Here, we’ve compiled a list of the best Lenny Abrahamson Quotes. Let’s look at these pieces of wisdom. We definitely have something to learn from them!
I don’t think of myself as doing good works. It’s not, ‘Oh, I must give these poor people a voice.’
I was a bachelor for a long time, and I got into all these really lazy habits work-wise. I’d just work as long as I wanted into the night. There was no structure.
Films should have the capacity to bring you into another world.
There are more ways to make ‘Room’ badly than well.
I’m Irish; I grew up in Ireland, and it’s impossible to separate my background from who I am as a filmmaker.
I know that it’s axiomatic in the film industry that you’re not supposed to let the novelist develop their own story. Well, first of all, that’s kind of up to the novelist – because they don’t have to sell it. But also, I don’t believe it. It’s about trust.
I wanted to make films that were culturally relevant in my own country, that challenged people, and that people talked about.
As a small kid, I had this huge desire to be thought of as really clever.
I remember as a kid being asked if I was Jewish or Irish. I said, like the glib little 15-year-old I was, ‘You can be both.’ Feeling very pleased with myself. Before they smacked me.
Good filmmakers make bad films; it happens.
I remember a Q&A I did in Wales where there were five people in the auditorium.
The title, the name Frank, comes from this extraordinary British character Frank Friedbottom. He was very big in Britain in the ’80s, but I, as an Irish kid, saw him on ‘Top of the Charts.’
When I read ‘Room,’ I absolutely loved it, and I thought I knew how to make it.
I went to Poland for the Warsaw Film Festival, and it was quite an intense experience. I didn’t think it would be, but it did feel quite emotional to go back to this place I’d heard so much about.
Cinema at its best can express something of the pure irreducible fact of things.
I’m interested in discontinuities and interruptions, people having to rewrite the narrative of their lives because of sudden changes.
Ireland is a good place to start out as a filmmaker. If what you do is good, even at a very small scale, it will get recognized.
I can think back to being four or five and not wanting to sit at the kids’ table because I thought it was demeaning. I was this ridiculous little kid.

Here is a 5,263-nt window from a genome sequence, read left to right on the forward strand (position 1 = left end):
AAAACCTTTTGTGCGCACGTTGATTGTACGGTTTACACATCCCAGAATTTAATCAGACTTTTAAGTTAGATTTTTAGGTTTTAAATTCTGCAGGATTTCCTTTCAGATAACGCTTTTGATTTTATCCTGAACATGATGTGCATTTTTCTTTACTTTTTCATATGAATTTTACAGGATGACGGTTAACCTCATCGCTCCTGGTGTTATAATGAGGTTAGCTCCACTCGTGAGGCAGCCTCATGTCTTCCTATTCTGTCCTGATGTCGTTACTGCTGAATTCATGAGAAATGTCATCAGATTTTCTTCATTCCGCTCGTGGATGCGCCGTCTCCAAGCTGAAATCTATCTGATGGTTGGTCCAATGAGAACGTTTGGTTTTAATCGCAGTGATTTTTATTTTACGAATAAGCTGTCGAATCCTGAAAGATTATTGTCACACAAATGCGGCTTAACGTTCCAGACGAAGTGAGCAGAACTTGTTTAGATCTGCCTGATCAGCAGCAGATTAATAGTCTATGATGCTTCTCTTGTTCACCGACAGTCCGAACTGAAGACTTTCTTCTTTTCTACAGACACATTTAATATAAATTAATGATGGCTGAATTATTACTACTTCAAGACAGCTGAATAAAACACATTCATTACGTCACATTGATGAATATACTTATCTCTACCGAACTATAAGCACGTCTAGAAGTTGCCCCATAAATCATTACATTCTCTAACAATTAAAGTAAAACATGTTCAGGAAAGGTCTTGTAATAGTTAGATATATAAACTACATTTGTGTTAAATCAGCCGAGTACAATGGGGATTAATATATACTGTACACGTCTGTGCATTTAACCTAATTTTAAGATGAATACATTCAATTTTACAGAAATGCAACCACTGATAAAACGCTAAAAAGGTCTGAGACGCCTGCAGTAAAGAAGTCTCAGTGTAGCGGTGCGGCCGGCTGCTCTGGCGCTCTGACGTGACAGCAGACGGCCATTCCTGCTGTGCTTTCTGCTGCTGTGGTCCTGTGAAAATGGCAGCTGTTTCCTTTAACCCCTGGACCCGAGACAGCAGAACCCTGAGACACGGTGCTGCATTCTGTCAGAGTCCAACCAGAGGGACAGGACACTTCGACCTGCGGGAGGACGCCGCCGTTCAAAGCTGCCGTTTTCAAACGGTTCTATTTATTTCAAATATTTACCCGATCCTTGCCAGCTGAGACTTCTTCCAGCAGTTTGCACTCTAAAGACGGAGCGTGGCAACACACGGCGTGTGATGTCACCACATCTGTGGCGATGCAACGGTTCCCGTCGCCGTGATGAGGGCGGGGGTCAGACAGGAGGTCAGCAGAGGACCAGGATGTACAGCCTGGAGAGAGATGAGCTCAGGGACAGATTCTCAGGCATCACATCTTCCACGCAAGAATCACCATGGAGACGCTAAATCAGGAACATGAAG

On your first film, you think these are going to be your closest friends for the rest of your life. You form a bond, but then you go back to the rest of your life.
There’s a fashion for a macho style of filmmaking. How long can your longest take be? And shooting things in one shot. For me, if you can sort of disappear and make people feel that they are there, that involves massive amounts of work.
Established actors will challenge you if they don’t agree with the way you are taking it, and you have to argue it. But with a younger cast, they are more likely to wonder whether what they are doing is okay instead of trying to second guess the director. That helps push you.
I did go to cheder and was a bar mitzvah. We were members of an Orthodox synagogue, although we were not religious. My grandfather was Polish. He came to Ireland in the ’30s.
Shooting ‘Adam & Paul’ was very tough. There was barely enough time, and the budget was tiny. On top of that, we shot in dangerous locations where we had little or no control or security.
I’m a big fan of American vaudeville and Hollywood silent film-era slapstick and the music halls full of ridiculous, eccentric characters.
A big part of filmmaking is gathering a group of people you can work with.
There’s so much pressure on kids to perform and to be the best they can be, and particularly with boys: boys who are the gifted ones get loaded with an awful lot of expectation and self-expectation, and that’s really hard for an 18 year old.
When we say ‘cinematic’, we tend to think John Ford and vistas and wide-open spaces. Or we think of kinetic camera movement or of a certain number of cinematic styles, like film noir.
I think digital is getting so much better. It’s harder and harder to make the argument now for film. All things being equal, though, I still prefer to capture on film.
I always felt there was a kind of humanistic impulse in my thinking about film as well as a real interest in its formal and aesthetic properties – just this idea that it can bring you into a very intimate encounter with people.
I’m a bit of a pessimist, oh yeah, and I always think the film I’m about to make is going to be a disaster.
Delusion is not good; better to be realistic and then surprise yourself if you’re lucky.
Having started in sciences, I then turned around and said, ‘Oh, I don’t want to do sciences. I want to do philosophy.’ And to their credit my parents said, ‘if that’s what you want to do, then go for it’. Then I got the scholarship to Stanford, which was very nice for the parents to talk to their friends about.
You can throw away your script more easily than you can throw away your film.
The most conventional romantic trope of all is that you put lovers under extreme pressure, where they have to make decisions that illuminate aspects of that bond.
For me, I always think of the image of sweeping out my footprints as I walk through a scene.